Local committees oppose Hwy 24 options

       Both local committees in the Westside Highway 24 planning effort have taken positions against the alternatives proposed by the Colorado Department of Transportation (CDOT) and its consultants, the Westside Pioneer has learned.
       The lack of political unity has become apparent on the eve of the open house Thursday, Nov. 10 at which CDOT will unveil its plans to the public. The 5-8 p.m. drop-in session, at which comments are encouraged, will be at West Intergenerational Center, 25 N. 20th St.
       “It's humongous and it's overkill,” said Westsider/Dis-trict 3 County Commissioner Sallie Clark. “I'm personally shocked at the size of the whole proposal and I want to see it sized down.”
       Clark is a member of the Executive Leadership Team, which includes several area elected officials. Both she and Bill Koerner, a member of the Technical Advisory Committee - consisting primarily of local government staff engineers - said their groups have agreed by consensus they want less massive alternatives than CDOT is currently proposing to solve traffic jams along a 6 1/2- mile stretch between I-25 and Manitou Springs.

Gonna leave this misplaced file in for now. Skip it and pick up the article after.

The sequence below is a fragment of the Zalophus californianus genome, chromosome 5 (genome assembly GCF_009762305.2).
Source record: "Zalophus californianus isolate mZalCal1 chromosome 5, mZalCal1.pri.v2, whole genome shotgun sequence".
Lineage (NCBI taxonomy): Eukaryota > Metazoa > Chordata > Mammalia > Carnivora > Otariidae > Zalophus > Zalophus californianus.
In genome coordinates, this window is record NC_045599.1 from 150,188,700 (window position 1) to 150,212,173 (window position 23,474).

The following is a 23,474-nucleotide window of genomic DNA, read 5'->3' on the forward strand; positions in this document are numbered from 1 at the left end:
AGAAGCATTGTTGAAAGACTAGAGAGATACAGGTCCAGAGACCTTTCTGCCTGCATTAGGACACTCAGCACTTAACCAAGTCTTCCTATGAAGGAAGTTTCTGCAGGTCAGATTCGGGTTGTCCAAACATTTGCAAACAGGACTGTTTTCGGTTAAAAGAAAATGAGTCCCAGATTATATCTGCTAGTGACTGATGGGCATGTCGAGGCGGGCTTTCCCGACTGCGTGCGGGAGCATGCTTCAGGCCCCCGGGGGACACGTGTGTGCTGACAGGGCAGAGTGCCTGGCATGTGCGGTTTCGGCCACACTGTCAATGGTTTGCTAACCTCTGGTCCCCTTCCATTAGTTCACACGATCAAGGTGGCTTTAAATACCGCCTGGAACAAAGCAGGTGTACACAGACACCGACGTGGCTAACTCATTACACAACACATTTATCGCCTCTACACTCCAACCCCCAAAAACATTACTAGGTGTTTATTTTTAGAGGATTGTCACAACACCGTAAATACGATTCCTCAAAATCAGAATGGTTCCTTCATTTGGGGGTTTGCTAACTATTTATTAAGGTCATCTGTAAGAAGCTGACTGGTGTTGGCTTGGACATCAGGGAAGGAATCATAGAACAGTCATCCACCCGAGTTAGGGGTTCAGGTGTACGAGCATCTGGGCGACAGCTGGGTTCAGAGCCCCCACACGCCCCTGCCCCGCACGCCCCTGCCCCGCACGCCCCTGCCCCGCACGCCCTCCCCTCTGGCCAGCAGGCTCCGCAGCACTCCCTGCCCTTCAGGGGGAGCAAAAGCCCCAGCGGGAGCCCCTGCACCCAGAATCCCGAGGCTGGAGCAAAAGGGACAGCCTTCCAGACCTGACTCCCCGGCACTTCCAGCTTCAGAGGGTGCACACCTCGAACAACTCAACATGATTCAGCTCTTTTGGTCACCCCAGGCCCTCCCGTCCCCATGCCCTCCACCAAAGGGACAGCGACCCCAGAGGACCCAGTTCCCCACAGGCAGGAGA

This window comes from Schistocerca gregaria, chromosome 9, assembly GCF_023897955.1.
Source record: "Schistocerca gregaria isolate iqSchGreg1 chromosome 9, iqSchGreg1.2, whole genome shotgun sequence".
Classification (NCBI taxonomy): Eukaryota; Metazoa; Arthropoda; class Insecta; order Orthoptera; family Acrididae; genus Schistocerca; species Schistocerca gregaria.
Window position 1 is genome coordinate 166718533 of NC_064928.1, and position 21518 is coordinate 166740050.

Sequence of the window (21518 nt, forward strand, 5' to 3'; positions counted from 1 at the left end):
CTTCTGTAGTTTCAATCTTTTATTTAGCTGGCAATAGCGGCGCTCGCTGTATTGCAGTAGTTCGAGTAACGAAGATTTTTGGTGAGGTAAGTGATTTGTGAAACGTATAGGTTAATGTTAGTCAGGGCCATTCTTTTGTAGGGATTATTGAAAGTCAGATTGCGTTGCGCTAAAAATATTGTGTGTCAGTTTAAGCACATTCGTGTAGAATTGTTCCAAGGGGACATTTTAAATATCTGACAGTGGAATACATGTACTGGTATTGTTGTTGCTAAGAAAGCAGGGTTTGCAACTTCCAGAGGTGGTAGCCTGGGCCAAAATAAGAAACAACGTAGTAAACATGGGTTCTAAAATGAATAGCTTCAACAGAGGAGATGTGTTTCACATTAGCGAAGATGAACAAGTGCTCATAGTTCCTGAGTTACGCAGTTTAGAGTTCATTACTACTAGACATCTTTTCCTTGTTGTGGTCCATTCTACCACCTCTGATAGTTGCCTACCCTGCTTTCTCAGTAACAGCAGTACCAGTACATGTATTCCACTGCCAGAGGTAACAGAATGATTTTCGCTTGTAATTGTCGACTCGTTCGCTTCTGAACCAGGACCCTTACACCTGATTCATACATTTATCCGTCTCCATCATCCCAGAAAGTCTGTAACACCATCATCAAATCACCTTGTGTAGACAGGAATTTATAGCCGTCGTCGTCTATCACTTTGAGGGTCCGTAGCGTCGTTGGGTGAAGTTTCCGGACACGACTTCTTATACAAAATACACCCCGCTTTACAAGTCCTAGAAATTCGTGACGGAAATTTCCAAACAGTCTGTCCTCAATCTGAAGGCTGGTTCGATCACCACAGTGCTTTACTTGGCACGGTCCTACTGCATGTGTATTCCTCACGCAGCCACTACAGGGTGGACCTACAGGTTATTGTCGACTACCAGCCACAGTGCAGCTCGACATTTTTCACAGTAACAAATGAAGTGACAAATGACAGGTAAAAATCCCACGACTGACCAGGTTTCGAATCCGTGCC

The committees have been holding separate meetings with CDOT throughout the planning process that started a year ago. The idea, as explained, is to help CDOT to stay in tune with what local governments want.
       At the open house, the public is being asked to decide between a freeway (about the width of I-25's 128 feet) or an expressway (about 50 feet wider). The current width is about 90 feet.
       CDOT engineers have said that anything smaller would fail to address increasing traffic counts along the Highway 24 corridor - local as well as far-flung - and would grade too low at the federal level to even receive funding.
       A no-build option is also on the table, although it is not seen as a viable option because of the growing traffic (2,000 new cars a year).
       Koerner, a retired engineer and former mayor of Manitou Springs, said one aspect he dislikes is the huge swath either type of CDOT-proposed alternative would cut through the Westside. “It chops it in half,” he said. “Community wholeness should be encouraged, not pushed apart.”
       While recognizing that air pollution can result from traffic jams, Clark said she would like to see a “fourth option” for the Westside segment - one that “fits with the image of the Westside and Manitou. We want to encourage people to stop here, not book it through.”
       Technically oriented suggestions Koerner has made to CDOT are to re-examine the demographics (to ensure that the predicted number of drivers in coming years will really increase at the foreseen rate) and to scale back the planning date of 2030 to perhaps 2025, so that the traffic numbers won't be so high. “A lot can change in 20 years,” he said. He also thinks local residents ought to have a chance to decide how much gridlock they can put up with. “Is it worth it (the proposed construction) just to avoid tourist traffic for 10 days in August?” he asked.

Westside Pioneer article